2/05/2009 12:50 PM

Blogger said...

I interviewed with Naval Reactors personnel in the summer of 1980, after my sophomore year at Penn State. As I recall, the interviews prior to meeting Adm. Rickover were not particularly challenging. The one question I remember flubbing was "I tell you that sugar cube on that desk contains 1 Curie of radioactive material, what do you do?" I mumbled someting about time, distance, shielding, but was told I jumped the gun because the first thing is to ask "What kind of radiation?"
For real info on Rickover interviews, look into Adm. Elmo Zumwalt's autobiography from the mid-70s.

My interview consisted of three questions.

1. What's that stuff on his shoulders? (I was a Junior mid-shipman, not a Senior one like he was used to seeing.)

2. Are you going to get married? With no steady girlfriend and no prospects, I said "No."

3. Not ever!?

(Ouch!) mumbled something about no girlfriend and no plans at which point he entered the interview.

Two observations. He was only about 5 ft. tall and sat barely above the desk. Also there was no scratch on the desk.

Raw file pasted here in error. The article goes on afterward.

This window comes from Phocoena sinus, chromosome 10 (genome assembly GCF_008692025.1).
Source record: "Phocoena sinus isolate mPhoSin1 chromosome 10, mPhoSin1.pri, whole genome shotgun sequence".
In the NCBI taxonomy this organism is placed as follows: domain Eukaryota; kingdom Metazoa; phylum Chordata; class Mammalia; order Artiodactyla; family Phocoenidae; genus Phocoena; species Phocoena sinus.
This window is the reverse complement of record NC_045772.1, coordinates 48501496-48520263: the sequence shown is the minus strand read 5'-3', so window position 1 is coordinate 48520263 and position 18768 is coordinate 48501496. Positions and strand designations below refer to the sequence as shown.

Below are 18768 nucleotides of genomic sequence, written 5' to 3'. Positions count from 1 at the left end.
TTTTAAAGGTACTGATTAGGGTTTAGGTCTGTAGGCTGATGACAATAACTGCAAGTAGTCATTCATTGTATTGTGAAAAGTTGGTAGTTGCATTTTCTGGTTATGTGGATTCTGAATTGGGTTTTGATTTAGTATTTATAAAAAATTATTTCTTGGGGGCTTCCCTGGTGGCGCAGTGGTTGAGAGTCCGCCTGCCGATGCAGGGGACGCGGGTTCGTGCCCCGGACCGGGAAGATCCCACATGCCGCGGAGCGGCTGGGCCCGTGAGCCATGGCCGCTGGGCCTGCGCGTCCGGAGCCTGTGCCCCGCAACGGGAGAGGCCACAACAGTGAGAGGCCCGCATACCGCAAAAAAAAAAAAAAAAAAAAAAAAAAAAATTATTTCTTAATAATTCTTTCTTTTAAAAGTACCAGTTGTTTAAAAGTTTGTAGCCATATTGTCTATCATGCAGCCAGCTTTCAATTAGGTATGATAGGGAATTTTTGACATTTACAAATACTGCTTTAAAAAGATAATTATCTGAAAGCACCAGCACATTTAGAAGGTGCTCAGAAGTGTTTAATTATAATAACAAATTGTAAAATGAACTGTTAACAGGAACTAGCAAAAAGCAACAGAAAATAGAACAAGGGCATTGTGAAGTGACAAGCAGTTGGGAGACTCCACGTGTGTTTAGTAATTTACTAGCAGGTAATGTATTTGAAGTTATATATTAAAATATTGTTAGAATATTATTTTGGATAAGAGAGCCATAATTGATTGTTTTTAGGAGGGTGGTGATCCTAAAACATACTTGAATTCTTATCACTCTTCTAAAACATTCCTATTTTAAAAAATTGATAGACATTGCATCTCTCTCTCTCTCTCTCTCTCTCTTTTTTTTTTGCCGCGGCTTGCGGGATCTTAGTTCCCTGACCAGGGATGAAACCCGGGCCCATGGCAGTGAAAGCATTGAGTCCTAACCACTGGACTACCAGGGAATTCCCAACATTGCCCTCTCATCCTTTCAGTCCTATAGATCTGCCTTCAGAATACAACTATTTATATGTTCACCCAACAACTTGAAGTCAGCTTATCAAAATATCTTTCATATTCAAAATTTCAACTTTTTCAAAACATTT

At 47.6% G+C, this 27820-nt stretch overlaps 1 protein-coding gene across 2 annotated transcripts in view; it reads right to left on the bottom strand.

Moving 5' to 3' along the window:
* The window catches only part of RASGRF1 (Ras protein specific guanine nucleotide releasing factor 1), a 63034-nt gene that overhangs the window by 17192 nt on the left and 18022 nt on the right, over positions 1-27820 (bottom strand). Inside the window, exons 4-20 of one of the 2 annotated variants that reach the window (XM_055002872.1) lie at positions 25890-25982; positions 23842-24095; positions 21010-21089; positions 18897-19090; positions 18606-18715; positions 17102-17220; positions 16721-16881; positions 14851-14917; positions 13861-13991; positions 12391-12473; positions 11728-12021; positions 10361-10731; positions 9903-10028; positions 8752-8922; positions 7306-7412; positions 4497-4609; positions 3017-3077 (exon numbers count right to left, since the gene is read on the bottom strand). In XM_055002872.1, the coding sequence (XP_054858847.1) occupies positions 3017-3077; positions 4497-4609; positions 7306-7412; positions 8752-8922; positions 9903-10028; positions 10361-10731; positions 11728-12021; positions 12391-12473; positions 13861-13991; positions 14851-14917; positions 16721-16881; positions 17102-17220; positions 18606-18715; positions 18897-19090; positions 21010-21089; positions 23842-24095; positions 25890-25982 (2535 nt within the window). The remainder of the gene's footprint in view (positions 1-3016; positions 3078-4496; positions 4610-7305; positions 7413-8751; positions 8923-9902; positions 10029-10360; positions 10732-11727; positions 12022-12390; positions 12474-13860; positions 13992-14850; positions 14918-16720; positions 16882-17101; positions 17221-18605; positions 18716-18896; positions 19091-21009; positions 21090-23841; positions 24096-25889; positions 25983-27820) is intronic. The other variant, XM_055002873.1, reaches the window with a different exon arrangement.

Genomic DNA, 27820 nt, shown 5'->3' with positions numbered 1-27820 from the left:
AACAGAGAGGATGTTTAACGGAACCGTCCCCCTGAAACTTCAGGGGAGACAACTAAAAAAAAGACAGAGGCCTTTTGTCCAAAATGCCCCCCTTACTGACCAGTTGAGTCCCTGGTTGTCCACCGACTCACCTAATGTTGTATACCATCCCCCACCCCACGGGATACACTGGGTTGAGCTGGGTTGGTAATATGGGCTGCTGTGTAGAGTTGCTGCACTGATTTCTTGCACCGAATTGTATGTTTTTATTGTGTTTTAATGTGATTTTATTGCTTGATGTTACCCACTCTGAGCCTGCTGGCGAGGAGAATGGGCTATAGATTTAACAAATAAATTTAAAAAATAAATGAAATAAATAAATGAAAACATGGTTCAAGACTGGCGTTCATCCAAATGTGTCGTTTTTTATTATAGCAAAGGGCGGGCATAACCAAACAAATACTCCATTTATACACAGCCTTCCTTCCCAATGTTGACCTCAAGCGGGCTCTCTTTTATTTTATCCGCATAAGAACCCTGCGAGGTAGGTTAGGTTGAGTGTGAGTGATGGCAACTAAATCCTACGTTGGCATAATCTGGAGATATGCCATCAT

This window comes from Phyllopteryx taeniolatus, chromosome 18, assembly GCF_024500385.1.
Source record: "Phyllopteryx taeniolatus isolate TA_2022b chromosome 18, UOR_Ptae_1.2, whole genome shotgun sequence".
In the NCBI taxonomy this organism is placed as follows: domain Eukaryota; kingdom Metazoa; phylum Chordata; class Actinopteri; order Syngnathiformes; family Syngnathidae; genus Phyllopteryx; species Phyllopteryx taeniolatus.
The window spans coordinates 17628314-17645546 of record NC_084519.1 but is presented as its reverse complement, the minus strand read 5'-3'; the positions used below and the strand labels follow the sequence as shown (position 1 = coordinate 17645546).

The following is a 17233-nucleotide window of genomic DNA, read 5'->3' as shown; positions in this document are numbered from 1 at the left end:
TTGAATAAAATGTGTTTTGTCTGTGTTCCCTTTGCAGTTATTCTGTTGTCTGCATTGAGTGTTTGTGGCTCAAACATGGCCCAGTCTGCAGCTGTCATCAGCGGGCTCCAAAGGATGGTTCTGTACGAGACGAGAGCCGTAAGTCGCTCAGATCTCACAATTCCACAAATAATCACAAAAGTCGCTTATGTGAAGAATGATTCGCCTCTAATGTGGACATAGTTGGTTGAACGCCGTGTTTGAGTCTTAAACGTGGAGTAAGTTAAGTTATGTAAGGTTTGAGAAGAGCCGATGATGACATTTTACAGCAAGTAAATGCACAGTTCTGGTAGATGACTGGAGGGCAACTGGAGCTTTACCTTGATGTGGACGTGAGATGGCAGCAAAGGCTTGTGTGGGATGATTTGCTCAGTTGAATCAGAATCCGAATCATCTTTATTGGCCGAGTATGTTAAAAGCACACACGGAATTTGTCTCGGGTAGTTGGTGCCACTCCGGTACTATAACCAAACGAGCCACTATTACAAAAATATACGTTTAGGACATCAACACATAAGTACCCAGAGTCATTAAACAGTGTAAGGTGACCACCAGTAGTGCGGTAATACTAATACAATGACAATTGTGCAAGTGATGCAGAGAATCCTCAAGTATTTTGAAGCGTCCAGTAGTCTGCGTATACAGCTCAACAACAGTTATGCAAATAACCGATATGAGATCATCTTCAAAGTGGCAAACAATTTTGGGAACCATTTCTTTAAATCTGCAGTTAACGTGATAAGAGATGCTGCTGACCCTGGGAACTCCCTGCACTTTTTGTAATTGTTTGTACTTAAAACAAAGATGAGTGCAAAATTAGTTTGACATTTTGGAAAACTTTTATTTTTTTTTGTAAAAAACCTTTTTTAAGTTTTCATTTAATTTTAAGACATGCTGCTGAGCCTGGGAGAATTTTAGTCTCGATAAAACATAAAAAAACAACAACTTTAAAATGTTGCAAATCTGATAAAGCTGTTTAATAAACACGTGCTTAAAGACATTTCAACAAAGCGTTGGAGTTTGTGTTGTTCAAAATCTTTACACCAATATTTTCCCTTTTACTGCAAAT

Urban legend has it that he challenged an Academy midshipman to make him mad and the kid took a knife from his pocket and gouged his desk.
Another urban legend has it that Rickover was in the maneuvering space of a submarine near the end of new construction. They were at the pier doing criticality testing. Rickover reached over the shoulder of the Reactor Operator to scram the plant. The R.O. smacked his hand away and ordered him out of the space. It is believed the R.O. got a promotion for his response!

sent from:

2/05/2009 1:36 PM

Anonymous Anonymous said...

I've enjoyed reading all these tales. They're both interesting and informative.

Since the 8th grade student will be reading through our responses, he might want to read through this wiki article as well.

Granted, the young man has probably already thought to do that. But there are several external resources toward the bottom of the article which he might find useful as he writes his paper.

Thanks, J.

2/05/2009 2:41 PM

Blogger a_former_elt_2jv said...